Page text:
Crucify him!

The 6th of January 2012 has proven to be a veritable climactic and political mess for the otherwise serene and sturdy islands of Malta. It falls upon us then, as rational human beings who are not inclined to view everything through partisan lenses, to try to make some sense of it all - if such is indeed possible. After all, if the press is not willing to ask questions, somebody should. 

Let me start with the Hon MP Franco Debono (Nationalist Party). Franco seems to me to be a politician of the highly ambitious species, yet childishly innocent in the manner in which he displays his ambition so publicly. A more skilled politician would certainly be shrewder, more cunning perhaps, willing to bide his time and plot subversion in the shadows ultimately to get what he or she wants without ruffling too many feathers. But Franco has openly defied and criticised the Prime Minister to a point where there seems to be no turning back. The parallels with Dom Mintoff under Sant's government are striking. Sant's fatal mistake was not to tie a simple vote to a vote of confidence. What Lawrence Gonzi and so many others declared as a 'mistake' is to me an act of gentlemanliness of the highest order, for Sant had the courage to sacrifice power for the sake of serenity and stability of the country when a backbench MP was defying him so openly and consistently in a one-seat majority scenario. No, just like Sant, Gonzi's mistake was indeed not to give Franco a portfolio that would truly satisfy him. Let's face it, a Prime Minister should not be held hostage by a backbench MP but this is precisely why he should also be cunning enough and have the foresight to ensure stability in his own party if he is to ensure stability in the nation. Such is the game that is politics. Of course, this is the case only insofar as we make the assumption that Franco Debono did what he did purely out of spite for not being given a ministerial portfolio - something that is not yet absolutely clear for this whole story has yet to be written.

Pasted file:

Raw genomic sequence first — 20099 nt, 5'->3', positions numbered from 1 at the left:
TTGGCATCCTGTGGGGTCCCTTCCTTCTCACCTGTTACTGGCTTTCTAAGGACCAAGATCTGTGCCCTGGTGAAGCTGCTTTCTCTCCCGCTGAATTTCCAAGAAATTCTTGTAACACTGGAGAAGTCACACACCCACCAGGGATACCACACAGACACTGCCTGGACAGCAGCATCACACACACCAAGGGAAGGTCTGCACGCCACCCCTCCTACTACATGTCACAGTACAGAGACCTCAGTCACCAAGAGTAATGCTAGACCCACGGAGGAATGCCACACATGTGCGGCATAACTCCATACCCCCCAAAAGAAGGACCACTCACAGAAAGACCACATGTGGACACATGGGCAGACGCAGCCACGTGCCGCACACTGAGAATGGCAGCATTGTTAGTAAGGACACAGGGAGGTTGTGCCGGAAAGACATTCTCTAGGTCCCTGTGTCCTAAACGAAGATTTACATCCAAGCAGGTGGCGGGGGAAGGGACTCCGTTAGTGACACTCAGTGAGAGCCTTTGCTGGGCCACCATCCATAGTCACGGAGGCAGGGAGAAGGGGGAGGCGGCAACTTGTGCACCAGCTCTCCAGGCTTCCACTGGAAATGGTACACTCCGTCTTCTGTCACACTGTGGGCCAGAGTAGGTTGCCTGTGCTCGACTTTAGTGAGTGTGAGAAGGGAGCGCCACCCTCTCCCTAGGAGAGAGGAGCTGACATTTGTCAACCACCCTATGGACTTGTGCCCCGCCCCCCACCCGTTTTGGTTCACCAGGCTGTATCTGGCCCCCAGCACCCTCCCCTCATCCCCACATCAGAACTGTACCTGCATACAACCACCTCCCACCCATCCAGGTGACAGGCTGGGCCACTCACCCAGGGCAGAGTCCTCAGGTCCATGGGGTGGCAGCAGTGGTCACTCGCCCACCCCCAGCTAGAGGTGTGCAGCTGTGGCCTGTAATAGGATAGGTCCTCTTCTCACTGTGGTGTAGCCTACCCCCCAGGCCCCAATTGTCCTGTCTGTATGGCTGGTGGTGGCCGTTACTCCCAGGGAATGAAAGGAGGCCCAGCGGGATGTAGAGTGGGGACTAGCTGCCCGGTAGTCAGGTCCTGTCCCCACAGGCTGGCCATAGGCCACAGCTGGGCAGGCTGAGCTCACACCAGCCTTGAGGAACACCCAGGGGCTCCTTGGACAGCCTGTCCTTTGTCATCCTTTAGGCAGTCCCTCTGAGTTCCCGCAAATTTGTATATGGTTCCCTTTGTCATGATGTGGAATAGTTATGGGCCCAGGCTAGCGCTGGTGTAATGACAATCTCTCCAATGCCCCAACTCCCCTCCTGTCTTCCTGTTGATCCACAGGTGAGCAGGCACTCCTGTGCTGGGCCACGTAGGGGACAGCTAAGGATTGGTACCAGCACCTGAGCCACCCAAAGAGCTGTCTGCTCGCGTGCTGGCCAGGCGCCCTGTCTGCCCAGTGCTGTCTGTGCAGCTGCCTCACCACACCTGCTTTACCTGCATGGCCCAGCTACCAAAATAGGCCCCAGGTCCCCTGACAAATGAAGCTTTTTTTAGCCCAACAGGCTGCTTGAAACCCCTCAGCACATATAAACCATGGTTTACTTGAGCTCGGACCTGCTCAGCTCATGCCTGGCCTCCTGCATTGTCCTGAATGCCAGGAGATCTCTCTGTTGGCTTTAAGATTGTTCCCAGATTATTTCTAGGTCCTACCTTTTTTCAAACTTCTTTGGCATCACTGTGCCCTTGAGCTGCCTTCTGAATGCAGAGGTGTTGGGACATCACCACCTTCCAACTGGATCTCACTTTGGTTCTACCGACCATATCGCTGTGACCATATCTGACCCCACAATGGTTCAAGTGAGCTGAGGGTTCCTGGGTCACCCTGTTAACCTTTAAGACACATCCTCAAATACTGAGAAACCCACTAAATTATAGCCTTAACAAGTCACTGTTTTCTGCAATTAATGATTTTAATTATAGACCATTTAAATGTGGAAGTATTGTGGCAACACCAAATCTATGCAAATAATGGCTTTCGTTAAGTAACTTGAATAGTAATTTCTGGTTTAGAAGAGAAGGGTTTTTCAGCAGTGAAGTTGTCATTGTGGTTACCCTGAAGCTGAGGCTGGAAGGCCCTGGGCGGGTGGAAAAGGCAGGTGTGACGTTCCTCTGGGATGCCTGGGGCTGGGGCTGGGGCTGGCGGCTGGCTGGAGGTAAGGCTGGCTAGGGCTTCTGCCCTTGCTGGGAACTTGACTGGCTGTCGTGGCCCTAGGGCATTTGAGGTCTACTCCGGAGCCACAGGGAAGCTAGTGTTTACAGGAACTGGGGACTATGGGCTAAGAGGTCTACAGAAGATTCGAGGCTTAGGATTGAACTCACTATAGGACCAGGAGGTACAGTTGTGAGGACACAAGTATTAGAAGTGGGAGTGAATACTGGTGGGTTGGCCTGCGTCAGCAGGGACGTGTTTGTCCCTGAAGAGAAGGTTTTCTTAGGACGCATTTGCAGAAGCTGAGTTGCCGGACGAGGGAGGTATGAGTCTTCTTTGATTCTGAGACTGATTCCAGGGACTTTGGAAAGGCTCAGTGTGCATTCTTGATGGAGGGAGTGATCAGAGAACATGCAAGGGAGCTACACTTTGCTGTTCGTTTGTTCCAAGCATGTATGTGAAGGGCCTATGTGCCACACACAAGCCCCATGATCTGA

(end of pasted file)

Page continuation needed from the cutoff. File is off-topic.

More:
Now, Franco's rebellious streak has been characterised by Nationalist Party stalwarts and diehards alike as nought but folly, immaturity, disloyalty and even madness or mental lunacy. The established default position is one of absolute loyalty to leader and party. Obviously, for Labour Party diehards he is a veritable hero (further echoes of the Sant-Dom Mintoff saga of 1998). From a partisan perspective this seems to make some sense but it troubles me to see this default position advocated by most mainstream independent press and journalists, which, as the nation's 'fourth institution', has an utmost duty to ask questions and uncover the truth, especially from those that govern and seek to govern. Vicariously, it seems, the independent press also advocates absolute loyalty to leader and party and this, I must say, is highly disturbing in a democracy.